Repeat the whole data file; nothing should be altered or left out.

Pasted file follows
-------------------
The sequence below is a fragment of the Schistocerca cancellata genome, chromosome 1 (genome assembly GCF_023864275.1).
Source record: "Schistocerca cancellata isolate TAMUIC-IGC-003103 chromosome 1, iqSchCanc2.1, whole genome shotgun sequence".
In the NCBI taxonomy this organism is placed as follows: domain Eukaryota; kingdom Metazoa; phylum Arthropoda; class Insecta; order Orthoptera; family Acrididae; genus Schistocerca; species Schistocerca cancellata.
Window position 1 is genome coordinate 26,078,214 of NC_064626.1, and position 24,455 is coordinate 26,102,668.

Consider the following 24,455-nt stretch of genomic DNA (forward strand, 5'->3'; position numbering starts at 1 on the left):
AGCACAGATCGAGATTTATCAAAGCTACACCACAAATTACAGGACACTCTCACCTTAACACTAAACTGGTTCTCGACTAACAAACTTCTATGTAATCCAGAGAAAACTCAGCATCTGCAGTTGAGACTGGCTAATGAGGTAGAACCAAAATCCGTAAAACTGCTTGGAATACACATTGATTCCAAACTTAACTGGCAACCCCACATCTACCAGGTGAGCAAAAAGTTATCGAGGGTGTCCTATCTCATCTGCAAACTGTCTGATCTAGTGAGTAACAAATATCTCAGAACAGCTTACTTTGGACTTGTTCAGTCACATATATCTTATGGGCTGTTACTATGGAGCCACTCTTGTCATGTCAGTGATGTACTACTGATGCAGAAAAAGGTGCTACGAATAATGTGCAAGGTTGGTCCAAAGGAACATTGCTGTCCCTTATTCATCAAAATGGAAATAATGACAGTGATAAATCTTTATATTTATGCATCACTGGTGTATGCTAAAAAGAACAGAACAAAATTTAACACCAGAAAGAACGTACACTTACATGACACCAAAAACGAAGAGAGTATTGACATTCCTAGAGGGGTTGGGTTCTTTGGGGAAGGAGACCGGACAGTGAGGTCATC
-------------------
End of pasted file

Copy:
The sequence below is a fragment of the Schistocerca cancellata genome, chromosome 1 (genome assembly GCF_023864275.1).
Source record: "Schistocerca cancellata isolate TAMUIC-IGC-003103 chromosome 1, iqSchCanc2.1, whole genome shotgun sequence".
In the NCBI taxonomy this organism is placed as follows: domain Eukaryota; kingdom Metazoa; phylum Arthropoda; class Insecta; order Orthoptera; family Acrididae; genus Schistocerca; species Schistocerca cancellata.
Window position 1 is genome coordinate 26,078,214 of NC_064626.1, and position 24,455 is coordinate 26,102,668.

Consider the following 24,455-nt stretch of genomic DNA (forward strand, 5'->3'; position numbering starts at 1 on the left):
AGCACAGATCGAGATTTATCAAAGCTACACCACAAATTACAGGACACTCTCACCTTAACACTAAACTGGTTCTCGACTAACAAACTTCTATGTAATCCAGAGAAAACTCAGCATCTGCAGTTGAGACTGGCTAATGAGGTAGAACCAAAATCCGTAAAACTGCTTGGAATACACATTGATTCCAAACTTAACTGGCAACCCCACATCTACCAGGTGAGCAAAAAGTTATCGAGGGTGTCCTATCTCATCTGCAAACTGTCTGATCTAGTGAGTAACAAATATCTCAGAACAGCTTACTTTGGACTTGTTCAGTCACATATATCTTATGGGCTGTTACTATGGAGCCACTCTTGTCATGTCAGTGATGTACTACTGATGCAGAAAAAGGTGCTACGAATAATGTGCAAGGTTGGTCCAAAGGAACATTGCTGTCCCTTATTCATCAAAATGGAAATAATGACAGTGATAAATCTTTATATTTATGCATCACTGGTGTATGCTAAAAAGAACAGAACAAAATTTAACACCAGAAAGAACGTACACTTACATGACACCAAAAACGAAGAGAGTATTGACATTCCTAGAGGGGTTGGGTTCTTTGGGGAAGGAGACCGGACAGTGAGGTCATC